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Call for Action on 'Overwhelmed' Mental Health Services

Mental health care provision in the UK is "overwhelmed and at breaking point", with devastating consequences for patients and knock-on effects on the rest of the health service, health leaders warned. 

The NHS Confederation marked World Mental Health Day to express concern that as mental health "slipped down the Government's list of priorities", demand was "washing up on the shores" of emergency departments and other NHS services.

It came as a new survey of 4424 nursing staff published by the Royal College of Nursing (RCN) revealed that 95% of respondents believed that equality between mental and physical health care was not being achieved, despite a commitment to this within the NHS Constitution in England since 2013.

The RCN said that NHS services were still not treating people holistically by joining up physical and mental health care, even though some patients with mental health issues had their lives shortened by 15 to 20 years. Despite significant new investment in mental health services since 2019, "levels of distress are rising faster than services can grow to meet them", the College warned.

Mental Health "the Poor Relation in the NHS"

Mental health remained "the poor relation in the NHS", with nursing staff reporting that patients were being forced to wait for months and travel miles for treatment, or were resorting to paying for private mental health care. Vacant mental health nursing posts were disproportionately high – almost one-third of all nursing vacancies in England, compared with only 13% of the nursing workforce. 

Professor Nicola Ranger, RCN chief nurse, said: "Despite many years of promises and commitments for equal treatment of physical and mental health care, nursing staff are seeing things heading in the wrong direction. Governments across the UK are failing to provide the funding and resources that mental health care services need, with serious care consequences for patients and service users."

Responding to the survey, Saffron Cordery, deputy chief executive of NHS Providers, said it revealed the "urgent national problem" and echoed the call for action with more long-term investment, including for staff, capital to transform dated facilities, and early intervention and prevention.

There were 1.9 million people on waiting lists for mental health care, she said, and lists were lengthening. "Stretched mental health services" had "a capacity crunch", with too few staff and resources to meet growing demand.

"NHS trusts are extremely concerned that so many people, especially hundreds of thousands of children and young people, have long waits for the help they need," she said.

"National Emergency" – Mental Health Patients in Crisis

The NHS Confederation said that neglect of community mental health services and lack of suitable hospital beds meant that mental health patients were frequently turning up in A&E "in crisis because of a lack of alternative and more appropriate options". 

Once there, they faced waits of up to 80 hours. Recent data had shown that mental health patients were more than twice as likely as other patients to wait 12 hours or more in A&E, with nearly one in five waiting for over half a day in June 2023.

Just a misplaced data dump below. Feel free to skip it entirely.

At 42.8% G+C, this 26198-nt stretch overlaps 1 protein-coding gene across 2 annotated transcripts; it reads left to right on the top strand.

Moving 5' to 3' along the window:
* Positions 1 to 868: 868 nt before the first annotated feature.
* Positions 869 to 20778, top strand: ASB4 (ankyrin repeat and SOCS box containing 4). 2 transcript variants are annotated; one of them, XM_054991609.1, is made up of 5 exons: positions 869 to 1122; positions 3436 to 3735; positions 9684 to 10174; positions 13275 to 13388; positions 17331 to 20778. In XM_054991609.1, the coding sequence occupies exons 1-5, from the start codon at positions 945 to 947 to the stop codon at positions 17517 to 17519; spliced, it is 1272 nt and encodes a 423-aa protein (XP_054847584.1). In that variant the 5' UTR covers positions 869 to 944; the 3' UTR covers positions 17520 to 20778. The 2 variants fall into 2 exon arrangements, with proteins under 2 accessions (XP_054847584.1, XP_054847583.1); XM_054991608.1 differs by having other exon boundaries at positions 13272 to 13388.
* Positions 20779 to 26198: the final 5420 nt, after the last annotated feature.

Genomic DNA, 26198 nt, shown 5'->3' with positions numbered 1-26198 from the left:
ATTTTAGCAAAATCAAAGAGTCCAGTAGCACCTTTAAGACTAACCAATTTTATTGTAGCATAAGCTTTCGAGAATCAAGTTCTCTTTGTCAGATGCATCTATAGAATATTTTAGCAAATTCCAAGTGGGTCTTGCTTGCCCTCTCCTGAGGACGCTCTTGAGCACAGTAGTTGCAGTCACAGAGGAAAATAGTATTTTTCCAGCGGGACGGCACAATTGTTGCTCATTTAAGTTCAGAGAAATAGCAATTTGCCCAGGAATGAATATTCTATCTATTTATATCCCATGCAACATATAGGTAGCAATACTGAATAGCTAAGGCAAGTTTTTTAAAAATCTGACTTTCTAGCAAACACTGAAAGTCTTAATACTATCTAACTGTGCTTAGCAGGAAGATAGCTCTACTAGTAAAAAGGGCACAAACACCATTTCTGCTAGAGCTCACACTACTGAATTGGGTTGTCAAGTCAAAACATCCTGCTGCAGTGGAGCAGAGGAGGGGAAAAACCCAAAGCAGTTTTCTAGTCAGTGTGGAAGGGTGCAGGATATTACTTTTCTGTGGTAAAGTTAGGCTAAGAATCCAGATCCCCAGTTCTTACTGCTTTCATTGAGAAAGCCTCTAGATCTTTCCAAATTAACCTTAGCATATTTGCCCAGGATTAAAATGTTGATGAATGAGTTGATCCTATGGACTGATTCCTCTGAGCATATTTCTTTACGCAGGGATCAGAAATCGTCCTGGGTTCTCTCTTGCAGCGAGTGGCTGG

The "growing crisis" was having "profound effects on patients and the wider NHS", the Confederation warned. Thousands of mental health patients were being admitted into inappropriate acute hospital beds, which both risked their mental health deteriorating further and delayed treatment for patients who were physically ill, it said.

Mental Health Patients and Services Being "Forgotten"

Matthew Taylor, chief executive of the NHS Confederation, said that the current focus on elective recovery, industrial action, and GP access, meant that mental health had "slipped down the Government's set of priorities", and patients and services were being "forgotten". The "national emergency" was having "serious consequences across the board", he said.

Increasing demand for mental health support, with limited supply in the community, was "washing up on the shores of wider NHS services and having a knock-on effect on the care of other patients, waiting times, and recovery efforts". 

He called on the Government to make urgent and targeted investment in community mental health teams, temporary step-up beds, and specialist staff, ahead of the winter months. However, many solutions lay outside the NHS, "not least with the need for more supported housing and social care support".

"No Health Without Mental Health"

Also marking World Mental Health Day, Dr Lade Smith, new president of the Royal College of Psychiatrists, called on all political parties during the current conference season to prioritise mental illness, "because there is no health without mental health".

More than 2.5 million adults across the UK were currently out of work due to long-term sickness, she said, of which 1.35 million had mental health problems. While waiting for treatment, "too many will end up in A&E in crisis", and often had to wait days for an inpatient bed. 

"These delays make recovery from mental illness so much harder and cost the NHS and the economy more in the long run." The crisis was having a "devastating effect" on the lives of thousands of people, particularly children and young people, she said.

"I implore our political leaders to focus on the public mental health emergency gripping our country." 

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